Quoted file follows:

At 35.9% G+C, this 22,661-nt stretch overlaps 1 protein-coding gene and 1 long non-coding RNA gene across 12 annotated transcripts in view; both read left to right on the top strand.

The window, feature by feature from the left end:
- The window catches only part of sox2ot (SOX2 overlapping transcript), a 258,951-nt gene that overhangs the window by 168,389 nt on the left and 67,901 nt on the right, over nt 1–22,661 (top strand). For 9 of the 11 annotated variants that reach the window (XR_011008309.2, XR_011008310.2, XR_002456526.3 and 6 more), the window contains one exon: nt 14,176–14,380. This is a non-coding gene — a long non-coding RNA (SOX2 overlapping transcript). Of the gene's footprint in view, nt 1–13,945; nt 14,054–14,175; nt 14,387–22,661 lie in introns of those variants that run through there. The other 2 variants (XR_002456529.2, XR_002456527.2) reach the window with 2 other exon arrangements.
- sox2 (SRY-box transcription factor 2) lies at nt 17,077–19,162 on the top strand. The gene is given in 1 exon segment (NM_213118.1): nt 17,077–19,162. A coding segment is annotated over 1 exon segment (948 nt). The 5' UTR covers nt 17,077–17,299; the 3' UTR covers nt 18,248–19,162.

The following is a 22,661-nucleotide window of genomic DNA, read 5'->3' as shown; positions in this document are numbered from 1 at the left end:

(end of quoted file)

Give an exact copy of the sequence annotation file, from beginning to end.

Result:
At 35.9% G+C, this 22,661-nt stretch overlaps 1 protein-coding gene and 1 long non-coding RNA gene across 12 annotated transcripts in view; both read left to right on the top strand.

The window, feature by feature from the left end:
- The window catches only part of sox2ot (SOX2 overlapping transcript), a 258,951-nt gene that overhangs the window by 168,389 nt on the left and 67,901 nt on the right, over nt 1–22,661 (top strand). For 9 of the 11 annotated variants that reach the window (XR_011008309.2, XR_011008310.2, XR_002456526.3 and 6 more), the window contains one exon: nt 14,176–14,380. This is a non-coding gene — a long non-coding RNA (SOX2 overlapping transcript). Of the gene's footprint in view, nt 1–13,945; nt 14,054–14,175; nt 14,387–22,661 lie in introns of those variants that run through there. The other 2 variants (XR_002456529.2, XR_002456527.2) reach the window with 2 other exon arrangements.
- sox2 (SRY-box transcription factor 2) lies at nt 17,077–19,162 on the top strand. The gene is given in 1 exon segment (NM_213118.1): nt 17,077–19,162. A coding segment is annotated over 1 exon segment (948 nt). The 5' UTR covers nt 17,077–17,299; the 3' UTR covers nt 18,248–19,162.

The following is a 22,661-nucleotide window of genomic DNA, read 5'->3' as shown; positions in this document are numbered from 1 at the left end: